Effects on rental prices
The analysis found that rent prices increased in neighborhoods where the two merging companies owned properties, also known as overlapping neighborhoods, compared to non-overlapping neighborhoods.
In overlapping neighborhoods in which each of the merged companies acquired more than five properties after their merger, rents rose 0.51% more than in non-overlapping neighborhoods.
The researchers also found that properties owned by the merged owners charged higher rents than other single-family rental homes in the same neighborhood. Selling prices for homes in overlapping neighborhoods have also increased.
Serena Xiao said the rental market price is the joint result of demand and supply.
“When potential tenants notice the neighborhood safety improvements, they’ll be willing to pay higher rent for these homes,” she said. “However, the rent increases we see immediately after the completion of the merger are unlikely to be demand-driven, as it will take time both for the quality of the neighborhood to improve and for tenants to potentials notice these improvements.
“We think these immediate rent increases are more likely supply-driven – that is, the merged landlords raised the list price as soon as they gained pricing power through the increase in market share.
Impacts on quality, safety
To investigate the effect on amenity arrangements, the researchers looked at data on streetlight density, security guard hiring, and property-level rental listings.
After the completion of the mergers, overlapping neighborhoods in which the merged companies acquired more than five properties experienced a 5.23% decrease in crime the following year compared to non-overlapping neighborhoods. This includes a decrease in burglaries (3.03%), thefts (4.64%) and vandalism (3.43%).
The study found that the drop in crime rates was not due to a weakening of law enforcement or a shift in crime to neighboring areas. Rather, the results suggest that institutional landlords improve the quality of rental services by improving neighborhood safety. The hiring of private security guards has accelerated in overlapping areas and the density of public lighting has increased.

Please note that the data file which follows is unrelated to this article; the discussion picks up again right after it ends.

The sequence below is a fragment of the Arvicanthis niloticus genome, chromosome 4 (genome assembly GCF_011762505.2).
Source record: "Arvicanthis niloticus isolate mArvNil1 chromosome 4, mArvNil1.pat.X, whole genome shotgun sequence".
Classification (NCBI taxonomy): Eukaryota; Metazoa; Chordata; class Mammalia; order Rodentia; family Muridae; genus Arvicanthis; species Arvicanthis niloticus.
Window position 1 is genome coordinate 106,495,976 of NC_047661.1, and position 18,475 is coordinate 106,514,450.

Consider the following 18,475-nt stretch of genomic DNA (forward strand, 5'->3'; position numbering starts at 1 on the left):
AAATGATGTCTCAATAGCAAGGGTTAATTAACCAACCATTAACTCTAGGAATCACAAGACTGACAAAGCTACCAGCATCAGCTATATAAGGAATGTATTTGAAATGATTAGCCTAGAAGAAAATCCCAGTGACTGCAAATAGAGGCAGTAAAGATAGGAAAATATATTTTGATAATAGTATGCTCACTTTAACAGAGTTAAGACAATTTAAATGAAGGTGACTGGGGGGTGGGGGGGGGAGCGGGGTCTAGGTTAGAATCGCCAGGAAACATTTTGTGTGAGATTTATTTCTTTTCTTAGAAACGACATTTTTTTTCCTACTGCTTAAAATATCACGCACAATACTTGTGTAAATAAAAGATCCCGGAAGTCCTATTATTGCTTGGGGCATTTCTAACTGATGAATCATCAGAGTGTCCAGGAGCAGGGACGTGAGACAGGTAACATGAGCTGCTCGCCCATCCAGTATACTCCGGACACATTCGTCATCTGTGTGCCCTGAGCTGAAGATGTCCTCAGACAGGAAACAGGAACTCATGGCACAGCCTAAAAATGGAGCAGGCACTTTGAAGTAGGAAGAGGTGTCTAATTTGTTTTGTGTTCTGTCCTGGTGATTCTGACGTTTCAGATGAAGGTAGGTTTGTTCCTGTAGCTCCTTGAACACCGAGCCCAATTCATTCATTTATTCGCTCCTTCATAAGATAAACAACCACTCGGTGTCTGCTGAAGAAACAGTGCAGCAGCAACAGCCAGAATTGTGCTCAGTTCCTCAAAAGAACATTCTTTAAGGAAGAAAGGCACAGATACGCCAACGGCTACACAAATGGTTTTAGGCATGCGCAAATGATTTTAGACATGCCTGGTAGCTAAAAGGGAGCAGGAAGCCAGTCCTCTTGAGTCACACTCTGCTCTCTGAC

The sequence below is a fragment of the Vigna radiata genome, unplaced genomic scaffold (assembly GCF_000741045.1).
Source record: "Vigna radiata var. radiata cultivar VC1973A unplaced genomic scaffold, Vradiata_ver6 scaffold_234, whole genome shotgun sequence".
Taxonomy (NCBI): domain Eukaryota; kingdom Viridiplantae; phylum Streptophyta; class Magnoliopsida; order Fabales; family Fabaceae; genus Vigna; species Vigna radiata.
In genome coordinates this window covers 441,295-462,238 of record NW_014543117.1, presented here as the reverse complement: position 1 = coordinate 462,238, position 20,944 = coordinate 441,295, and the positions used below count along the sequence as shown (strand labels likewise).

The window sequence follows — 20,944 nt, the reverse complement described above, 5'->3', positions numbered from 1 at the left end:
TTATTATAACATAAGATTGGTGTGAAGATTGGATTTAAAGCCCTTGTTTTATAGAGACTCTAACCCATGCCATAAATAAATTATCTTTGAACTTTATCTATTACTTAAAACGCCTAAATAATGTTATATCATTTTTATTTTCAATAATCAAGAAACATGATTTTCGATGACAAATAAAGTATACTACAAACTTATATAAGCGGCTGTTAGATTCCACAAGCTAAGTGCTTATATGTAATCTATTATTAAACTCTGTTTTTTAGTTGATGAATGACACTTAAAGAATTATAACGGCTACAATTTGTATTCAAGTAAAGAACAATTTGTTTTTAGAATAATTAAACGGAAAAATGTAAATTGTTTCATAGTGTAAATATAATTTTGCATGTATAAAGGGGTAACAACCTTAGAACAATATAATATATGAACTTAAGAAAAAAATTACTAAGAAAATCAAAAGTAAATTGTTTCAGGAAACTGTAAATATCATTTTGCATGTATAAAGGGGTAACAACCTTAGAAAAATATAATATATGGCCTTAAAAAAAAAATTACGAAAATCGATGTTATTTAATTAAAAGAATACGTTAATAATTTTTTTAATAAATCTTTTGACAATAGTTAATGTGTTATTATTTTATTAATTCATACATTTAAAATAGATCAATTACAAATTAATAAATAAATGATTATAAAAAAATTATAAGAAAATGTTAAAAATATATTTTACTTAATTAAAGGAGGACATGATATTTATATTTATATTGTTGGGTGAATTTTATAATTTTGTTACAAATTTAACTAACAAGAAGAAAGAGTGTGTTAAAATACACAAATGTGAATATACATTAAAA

Landlord mergers also appear to reduce resident turnover, which stabilizes affected neighborhoods.
As well as informing policy makers, the research also has implications for consumers in the home market.
“Based on our research, our recommendation to potential buyers and tenants would be to pay attention to the density of homes in the neighborhood owned by the same owner,” said Gurun, accounting professor Ashbel Smith. “Institutional owners have more incentive to work on neighborhood amenities when they have more homes in the neighborhood, and their investments will benefit everyone who lives in the area.”
Steven Xiao said the institutional single-family rental business has continued to thrive during the COVID-19 pandemic, and institutional investors have continued to develop new strategies, such as building rental homes. Researchers plan to study various social and economic impacts of this trend.
Review of financial studies
The title of the article
Are Wall Street landlords compromising the welfare of tenants?
Publication date of articles
March 18, 2022